Integrating social determinants of health into machine learning models helped mitigate bias when predicting long-term outcomes for heart failure patients, according to a Northwestern Medicine study published in Circulation: Heart Failure.
The study found that integrating 15 measures of social determinants of health into select machine learning models noticeably reduced disparities observed in predicting the probability of long-term hospitalization or in-hospital mortality for heart failure patients.
“We show that for minority populations, the machine learning models actually performed worse than for white individuals. We also show that for people with poor socioeconomic status, let’s say for those uninsured or for people that have Medicaid, the model also performed worse and missed people that are at a higher risk of dying or have a higher risk of staying in the hospital longer,” said Yuan Luo, PhD, associate professor of Preventive Medicine, of Pediatrics, chief AI officer at the Northwestern Clinical and Translational Sciences (NUCATS) Institute and the Institute for Augmented Intelligence in Medicine, and senior author of the study.
Machine learning can be a powerful tool for predicting long-term patient outcomes, especially for diagnosed with chronic conditions such as heart failure. While models can improve the dissemination of health resources during patients’ course of care and overall health outcomes, the fairness of such models had yet to be thoroughly investigated.
In the current study, investigators studied the performance of five machine learning models commonly used to determine the probability of length-of-stay and mortality in hospitalized patients.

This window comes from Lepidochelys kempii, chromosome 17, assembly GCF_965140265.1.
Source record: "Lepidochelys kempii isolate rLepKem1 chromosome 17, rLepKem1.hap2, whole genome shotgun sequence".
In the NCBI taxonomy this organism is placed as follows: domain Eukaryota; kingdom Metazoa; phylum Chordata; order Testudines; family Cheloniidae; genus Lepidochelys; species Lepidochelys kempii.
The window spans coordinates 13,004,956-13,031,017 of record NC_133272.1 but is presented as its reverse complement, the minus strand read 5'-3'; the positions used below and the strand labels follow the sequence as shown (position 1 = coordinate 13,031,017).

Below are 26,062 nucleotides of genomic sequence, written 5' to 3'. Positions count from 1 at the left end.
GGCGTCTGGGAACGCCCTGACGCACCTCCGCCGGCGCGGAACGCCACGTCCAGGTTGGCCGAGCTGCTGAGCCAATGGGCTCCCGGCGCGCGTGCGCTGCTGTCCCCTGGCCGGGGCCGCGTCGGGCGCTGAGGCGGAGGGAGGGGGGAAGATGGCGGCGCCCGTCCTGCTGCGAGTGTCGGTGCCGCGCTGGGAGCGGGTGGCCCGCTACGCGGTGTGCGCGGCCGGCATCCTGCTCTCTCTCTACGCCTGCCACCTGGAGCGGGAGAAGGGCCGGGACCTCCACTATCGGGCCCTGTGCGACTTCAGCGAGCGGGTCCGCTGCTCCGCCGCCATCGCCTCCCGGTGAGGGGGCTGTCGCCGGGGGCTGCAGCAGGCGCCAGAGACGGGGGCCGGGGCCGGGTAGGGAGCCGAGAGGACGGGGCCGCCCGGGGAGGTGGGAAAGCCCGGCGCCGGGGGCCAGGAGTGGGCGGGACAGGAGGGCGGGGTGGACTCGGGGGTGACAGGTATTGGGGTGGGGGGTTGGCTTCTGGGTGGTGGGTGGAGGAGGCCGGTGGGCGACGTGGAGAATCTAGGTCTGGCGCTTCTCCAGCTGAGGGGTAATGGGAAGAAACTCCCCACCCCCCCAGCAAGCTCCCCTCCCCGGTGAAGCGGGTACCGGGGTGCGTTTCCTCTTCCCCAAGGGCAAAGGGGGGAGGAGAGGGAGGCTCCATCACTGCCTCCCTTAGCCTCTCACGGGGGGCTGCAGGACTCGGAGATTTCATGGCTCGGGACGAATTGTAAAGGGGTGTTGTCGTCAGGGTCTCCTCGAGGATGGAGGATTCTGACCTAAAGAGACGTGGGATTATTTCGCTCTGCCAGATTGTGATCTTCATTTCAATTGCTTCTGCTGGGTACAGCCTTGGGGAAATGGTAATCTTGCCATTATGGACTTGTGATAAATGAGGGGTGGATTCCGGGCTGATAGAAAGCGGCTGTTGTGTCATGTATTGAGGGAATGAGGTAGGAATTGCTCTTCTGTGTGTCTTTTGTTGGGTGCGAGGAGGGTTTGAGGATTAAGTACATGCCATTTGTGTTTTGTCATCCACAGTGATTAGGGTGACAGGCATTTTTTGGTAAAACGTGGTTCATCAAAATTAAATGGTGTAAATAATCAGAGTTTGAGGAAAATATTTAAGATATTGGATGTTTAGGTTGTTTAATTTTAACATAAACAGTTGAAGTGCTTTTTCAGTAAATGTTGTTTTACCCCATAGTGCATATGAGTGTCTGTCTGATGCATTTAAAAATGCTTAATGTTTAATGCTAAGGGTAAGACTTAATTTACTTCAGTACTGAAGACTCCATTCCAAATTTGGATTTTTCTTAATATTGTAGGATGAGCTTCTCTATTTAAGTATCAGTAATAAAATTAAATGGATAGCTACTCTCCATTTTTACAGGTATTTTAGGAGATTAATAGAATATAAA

Into these models, the investigators integrated 15 social determinants of health provided by the American Heart Association. These variables included Social Deprivation Index scores, which are based on seven demographic characteristics to quantify an area’s socio-economic variation in health outcomes, and Area Deprivation Index scores, which rank different areas by socioeconomic disadvantage based on factors including income, education, employment and housing quality.
Overall, they found that the best-performing model initially underdiagnosed several underserved patient populations, including female, Black, and socioeconomically disadvantaged patients. However, integrating social determinants of health improved the fairness of the models without compromising their performance.
“In contrast with conventional attitudes like, ‘you need to make a tradeoff,’ we show that you actually don’t need to make the tradeoff. We can keep the same levels of utility while increasing fairness,” said Luo, who is also a member of the Robert H. Lurie Comprehensive Cancer Center of Northwestern University
Machine learning models are often affected by the biases in the utilized data, Luo said, but the extent to which these biases existed in the current models was surprising, adding that the current study provides a framework for investigators to develop high-performing predictive models for patients that also reduce disparities.
“Our purpose is to also let people know that you can actually correct these models by adding those social determinants of health variables, making models explicitly aware of such variables so that they can learn to correct for those biases,” Luo said.